Standing at the Altar
He steals a glance at her.
She sits in the back, fighting tears.
The bride marches in, smiling, holding peonies.
I want to read the story
that you would have written
if you weren’t afraid, he said,
tell me where you have been,
the nameless cliff that you
fell from, turn it to words,
and keep writing until
it has lost its power
to hurt you.
At four thirty I stand at the end of the bridge
watching my daughter descend
from the yellow school bus.
We begin our journey home
as the sun leans wearily to the west.
Her schoolbag is painted with funny daisies.
Inside there are many unanswered questions.
It takes three hundred and four steps to cross this bridge
to our white stucco house with a wooden swing.
She likes to go higher and higher, my fatherless daughter.
My own father left me on a cloudy day in the winter.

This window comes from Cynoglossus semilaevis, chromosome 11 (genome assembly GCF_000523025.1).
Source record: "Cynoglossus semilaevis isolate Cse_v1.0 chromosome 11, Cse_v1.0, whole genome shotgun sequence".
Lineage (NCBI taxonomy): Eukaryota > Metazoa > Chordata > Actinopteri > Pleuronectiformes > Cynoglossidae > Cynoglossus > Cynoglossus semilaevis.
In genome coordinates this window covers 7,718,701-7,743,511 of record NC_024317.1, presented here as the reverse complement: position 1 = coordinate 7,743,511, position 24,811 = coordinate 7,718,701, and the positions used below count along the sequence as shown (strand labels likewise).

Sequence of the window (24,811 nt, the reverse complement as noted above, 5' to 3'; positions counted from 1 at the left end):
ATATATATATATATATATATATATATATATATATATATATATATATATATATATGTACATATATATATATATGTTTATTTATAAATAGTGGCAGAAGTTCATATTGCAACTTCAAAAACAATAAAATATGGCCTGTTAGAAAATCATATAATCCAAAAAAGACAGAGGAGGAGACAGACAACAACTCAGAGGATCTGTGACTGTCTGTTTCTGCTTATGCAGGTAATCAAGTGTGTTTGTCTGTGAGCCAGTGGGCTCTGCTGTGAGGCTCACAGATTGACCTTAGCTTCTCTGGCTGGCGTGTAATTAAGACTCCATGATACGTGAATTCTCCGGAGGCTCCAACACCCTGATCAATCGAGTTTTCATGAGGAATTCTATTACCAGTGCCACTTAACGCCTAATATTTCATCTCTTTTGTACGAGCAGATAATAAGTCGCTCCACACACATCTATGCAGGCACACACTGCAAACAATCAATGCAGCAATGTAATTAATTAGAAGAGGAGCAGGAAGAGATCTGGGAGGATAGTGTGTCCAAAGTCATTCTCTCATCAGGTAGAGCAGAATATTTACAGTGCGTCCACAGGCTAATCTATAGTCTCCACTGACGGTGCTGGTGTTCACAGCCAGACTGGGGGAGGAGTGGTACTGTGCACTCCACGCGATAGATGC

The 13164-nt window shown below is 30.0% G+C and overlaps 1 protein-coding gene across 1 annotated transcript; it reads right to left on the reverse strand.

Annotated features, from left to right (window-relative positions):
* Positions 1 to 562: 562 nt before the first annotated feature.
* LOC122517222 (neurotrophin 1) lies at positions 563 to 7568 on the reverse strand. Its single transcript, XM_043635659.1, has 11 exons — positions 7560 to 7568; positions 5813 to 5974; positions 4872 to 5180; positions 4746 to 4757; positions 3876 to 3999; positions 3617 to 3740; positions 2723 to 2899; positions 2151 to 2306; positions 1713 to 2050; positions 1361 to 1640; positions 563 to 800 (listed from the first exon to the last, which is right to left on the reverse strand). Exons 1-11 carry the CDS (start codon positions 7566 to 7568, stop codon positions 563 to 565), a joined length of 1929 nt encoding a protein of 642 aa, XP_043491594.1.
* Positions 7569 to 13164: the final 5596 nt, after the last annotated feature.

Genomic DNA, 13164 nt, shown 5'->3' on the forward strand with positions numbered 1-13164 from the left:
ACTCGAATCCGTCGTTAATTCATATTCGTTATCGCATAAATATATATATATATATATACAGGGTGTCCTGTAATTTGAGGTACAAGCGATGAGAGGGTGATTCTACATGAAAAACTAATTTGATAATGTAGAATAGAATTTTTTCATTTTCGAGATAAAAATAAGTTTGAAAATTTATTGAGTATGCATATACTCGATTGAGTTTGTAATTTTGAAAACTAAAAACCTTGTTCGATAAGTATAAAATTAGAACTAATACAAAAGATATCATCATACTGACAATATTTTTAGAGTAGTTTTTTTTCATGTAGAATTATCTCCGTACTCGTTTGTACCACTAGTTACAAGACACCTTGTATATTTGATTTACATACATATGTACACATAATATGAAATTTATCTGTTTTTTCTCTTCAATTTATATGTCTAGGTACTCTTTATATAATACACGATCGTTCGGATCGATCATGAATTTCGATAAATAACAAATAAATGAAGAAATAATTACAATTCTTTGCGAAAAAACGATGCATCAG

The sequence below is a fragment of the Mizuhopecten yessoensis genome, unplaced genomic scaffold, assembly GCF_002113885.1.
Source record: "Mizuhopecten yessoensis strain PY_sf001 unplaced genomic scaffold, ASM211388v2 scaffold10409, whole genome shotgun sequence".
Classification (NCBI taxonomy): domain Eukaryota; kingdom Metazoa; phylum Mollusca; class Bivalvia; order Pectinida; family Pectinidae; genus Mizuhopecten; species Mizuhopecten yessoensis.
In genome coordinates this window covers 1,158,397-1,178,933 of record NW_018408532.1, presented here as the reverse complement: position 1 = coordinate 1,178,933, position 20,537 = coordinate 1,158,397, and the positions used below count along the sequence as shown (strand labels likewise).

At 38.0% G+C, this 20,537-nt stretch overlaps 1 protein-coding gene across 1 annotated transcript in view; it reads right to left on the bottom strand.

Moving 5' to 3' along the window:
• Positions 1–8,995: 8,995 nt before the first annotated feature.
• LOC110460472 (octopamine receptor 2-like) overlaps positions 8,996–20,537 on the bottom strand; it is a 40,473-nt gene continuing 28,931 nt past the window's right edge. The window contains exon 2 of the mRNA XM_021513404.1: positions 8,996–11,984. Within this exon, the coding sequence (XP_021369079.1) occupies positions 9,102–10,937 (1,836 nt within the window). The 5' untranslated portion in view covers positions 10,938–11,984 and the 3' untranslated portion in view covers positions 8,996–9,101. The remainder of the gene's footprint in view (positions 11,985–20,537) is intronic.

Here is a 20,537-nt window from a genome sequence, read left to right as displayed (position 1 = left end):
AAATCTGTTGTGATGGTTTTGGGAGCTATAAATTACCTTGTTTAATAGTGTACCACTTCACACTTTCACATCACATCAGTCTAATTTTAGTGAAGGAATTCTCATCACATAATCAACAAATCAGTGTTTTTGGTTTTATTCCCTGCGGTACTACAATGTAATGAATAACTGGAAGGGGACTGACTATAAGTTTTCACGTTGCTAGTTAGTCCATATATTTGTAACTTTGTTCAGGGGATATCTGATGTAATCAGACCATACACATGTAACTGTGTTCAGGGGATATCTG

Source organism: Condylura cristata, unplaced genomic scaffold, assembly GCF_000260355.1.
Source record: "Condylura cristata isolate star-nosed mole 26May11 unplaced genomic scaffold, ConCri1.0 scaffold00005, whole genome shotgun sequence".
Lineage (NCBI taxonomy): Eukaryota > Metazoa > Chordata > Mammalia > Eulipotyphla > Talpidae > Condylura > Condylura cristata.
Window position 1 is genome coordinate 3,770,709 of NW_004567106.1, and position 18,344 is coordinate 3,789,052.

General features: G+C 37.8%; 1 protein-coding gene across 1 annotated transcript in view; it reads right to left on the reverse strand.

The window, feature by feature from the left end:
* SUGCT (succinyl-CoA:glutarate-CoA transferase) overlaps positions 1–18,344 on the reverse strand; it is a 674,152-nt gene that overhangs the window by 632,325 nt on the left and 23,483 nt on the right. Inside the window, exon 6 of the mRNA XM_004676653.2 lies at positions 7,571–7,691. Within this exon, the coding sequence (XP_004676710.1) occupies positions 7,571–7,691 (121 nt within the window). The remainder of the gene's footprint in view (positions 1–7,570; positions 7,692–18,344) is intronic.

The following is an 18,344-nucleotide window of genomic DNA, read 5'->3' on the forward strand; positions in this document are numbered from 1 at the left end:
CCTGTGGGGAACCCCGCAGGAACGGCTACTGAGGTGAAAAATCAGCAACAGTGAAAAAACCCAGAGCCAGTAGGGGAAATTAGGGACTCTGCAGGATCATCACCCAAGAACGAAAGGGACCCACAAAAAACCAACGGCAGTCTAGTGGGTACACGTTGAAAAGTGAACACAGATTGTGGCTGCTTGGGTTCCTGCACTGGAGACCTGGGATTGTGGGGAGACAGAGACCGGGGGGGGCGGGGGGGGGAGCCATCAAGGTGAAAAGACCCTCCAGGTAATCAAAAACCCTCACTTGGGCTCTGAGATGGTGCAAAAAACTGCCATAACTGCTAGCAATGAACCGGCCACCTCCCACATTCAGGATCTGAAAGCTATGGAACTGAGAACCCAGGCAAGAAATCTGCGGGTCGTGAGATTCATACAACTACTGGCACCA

I often ask my daughter to count her own steps home,
but she rather skips and hops and says hello to the ducks.
I think about whether her eyes will grow
into a deeper blue like her father, as I often think about
these small and inconsequential matters.
Was it calla lilies that I carried
on my wedding day
or did I lay them down
on my husband’s grave?
As my daughter begins to run, her shadow
tearing away from mine, my terrified limbs
give birth to a butterfly. One hundred and twenty-one steps,
or is it one hundred and twenty-five?
God please help me go back to zero before all my sadness began.
I want to know what makes my little girl come back
to hold my hands as if they are her own gloves.
I want to remember the way she looks at me,
like how she would look at a dying deer,
with eyes like two blue stars
from the vast universe shouting to me,
mommy, mommy, don’t be afraid.
Originally published in Mouse Tales Press in September 2016.